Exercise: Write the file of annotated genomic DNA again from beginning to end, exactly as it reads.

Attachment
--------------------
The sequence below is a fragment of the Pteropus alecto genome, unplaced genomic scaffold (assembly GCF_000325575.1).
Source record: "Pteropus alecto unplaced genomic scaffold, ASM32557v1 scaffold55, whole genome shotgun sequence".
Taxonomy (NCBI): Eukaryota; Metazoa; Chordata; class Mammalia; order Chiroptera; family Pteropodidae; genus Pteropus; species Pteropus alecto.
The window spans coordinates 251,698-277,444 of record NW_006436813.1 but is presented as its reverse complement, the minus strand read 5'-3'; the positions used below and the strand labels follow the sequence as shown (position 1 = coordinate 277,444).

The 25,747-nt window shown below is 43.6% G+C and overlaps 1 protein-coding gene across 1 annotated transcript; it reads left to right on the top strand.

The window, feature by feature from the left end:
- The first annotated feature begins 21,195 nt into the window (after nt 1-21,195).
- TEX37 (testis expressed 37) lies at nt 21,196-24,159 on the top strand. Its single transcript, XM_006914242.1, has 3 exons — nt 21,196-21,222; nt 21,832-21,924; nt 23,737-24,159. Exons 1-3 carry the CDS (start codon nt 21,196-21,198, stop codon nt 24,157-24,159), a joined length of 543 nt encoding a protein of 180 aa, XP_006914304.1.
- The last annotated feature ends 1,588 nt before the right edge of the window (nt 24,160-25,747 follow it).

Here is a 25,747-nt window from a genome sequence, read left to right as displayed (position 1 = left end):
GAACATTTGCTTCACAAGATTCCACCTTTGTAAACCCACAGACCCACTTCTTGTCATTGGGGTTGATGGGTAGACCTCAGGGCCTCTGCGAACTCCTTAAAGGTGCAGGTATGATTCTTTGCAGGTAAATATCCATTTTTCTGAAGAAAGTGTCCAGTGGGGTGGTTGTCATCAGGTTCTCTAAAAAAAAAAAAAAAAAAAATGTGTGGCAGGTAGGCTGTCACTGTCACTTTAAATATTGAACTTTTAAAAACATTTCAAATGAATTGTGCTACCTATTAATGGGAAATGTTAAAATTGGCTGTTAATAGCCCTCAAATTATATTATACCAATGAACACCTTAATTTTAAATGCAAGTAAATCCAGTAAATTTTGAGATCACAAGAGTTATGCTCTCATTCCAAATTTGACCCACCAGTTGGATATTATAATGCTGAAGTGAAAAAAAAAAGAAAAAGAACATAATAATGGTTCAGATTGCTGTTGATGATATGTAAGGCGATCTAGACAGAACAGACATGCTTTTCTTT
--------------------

The sequence below is a fragment of the Pteropus alecto genome, unplaced genomic scaffold (assembly GCF_000325575.1).
Source record: "Pteropus alecto unplaced genomic scaffold, ASM32557v1 scaffold55, whole genome shotgun sequence".
Taxonomy (NCBI): Eukaryota; Metazoa; Chordata; class Mammalia; order Chiroptera; family Pteropodidae; genus Pteropus; species Pteropus alecto.
The window spans coordinates 251,698-277,444 of record NW_006436813.1 but is presented as its reverse complement, the minus strand read 5'-3'; the positions used below and the strand labels follow the sequence as shown (position 1 = coordinate 277,444).

The 25,747-nt window shown below is 43.6% G+C and overlaps 1 protein-coding gene across 1 annotated transcript; it reads left to right on the top strand.

The window, feature by feature from the left end:
- The first annotated feature begins 21,195 nt into the window (after nt 1-21,195).
- TEX37 (testis expressed 37) lies at nt 21,196-24,159 on the top strand. Its single transcript, XM_006914242.1, has 3 exons — nt 21,196-21,222; nt 21,832-21,924; nt 23,737-24,159. Exons 1-3 carry the CDS (start codon nt 21,196-21,198, stop codon nt 24,157-24,159), a joined length of 543 nt encoding a protein of 180 aa, XP_006914304.1.
- The last annotated feature ends 1,588 nt before the right edge of the window (nt 24,160-25,747 follow it).

Here is a 25,747-nt window from a genome sequence, read left to right as displayed (position 1 = left end):
GAACATTTGCTTCACAAGATTCCACCTTTGTAAACCCACAGACCCACTTCTTGTCATTGGGGTTGATGGGTAGACCTCAGGGCCTCTGCGAACTCCTTAAAGGTGCAGGTATGATTCTTTGCAGGTAAATATCCATTTTTCTGAAGAAAGTGTCCAGTGGGGTGGTTGTCATCAGGTTCTCTAAAAAAAAAAAAAAAAAAAATGTGTGGCAGGTAGGCTGTCACTGTCACTTTAAATATTGAACTTTTAAAAACATTTCAAATGAATTGTGCTACCTATTAATGGGAAATGTTAAAATTGGCTGTTAATAGCCCTCAAATTATATTATACCAATGAACACCTTAATTTTAAATGCAAGTAAATCCAGTAAATTTTGAGATCACAAGAGTTATGCTCTCATTCCAAATTTGACCCACCAGTTGGATATTATAATGCTGAAGTGAAAAAAAAAAGAAAAAGAACATAATAATGGTTCAGATTGCTGTTGATGATATGTAAGGCGATCTAGACAGAACAGACATGCTTTTCTTT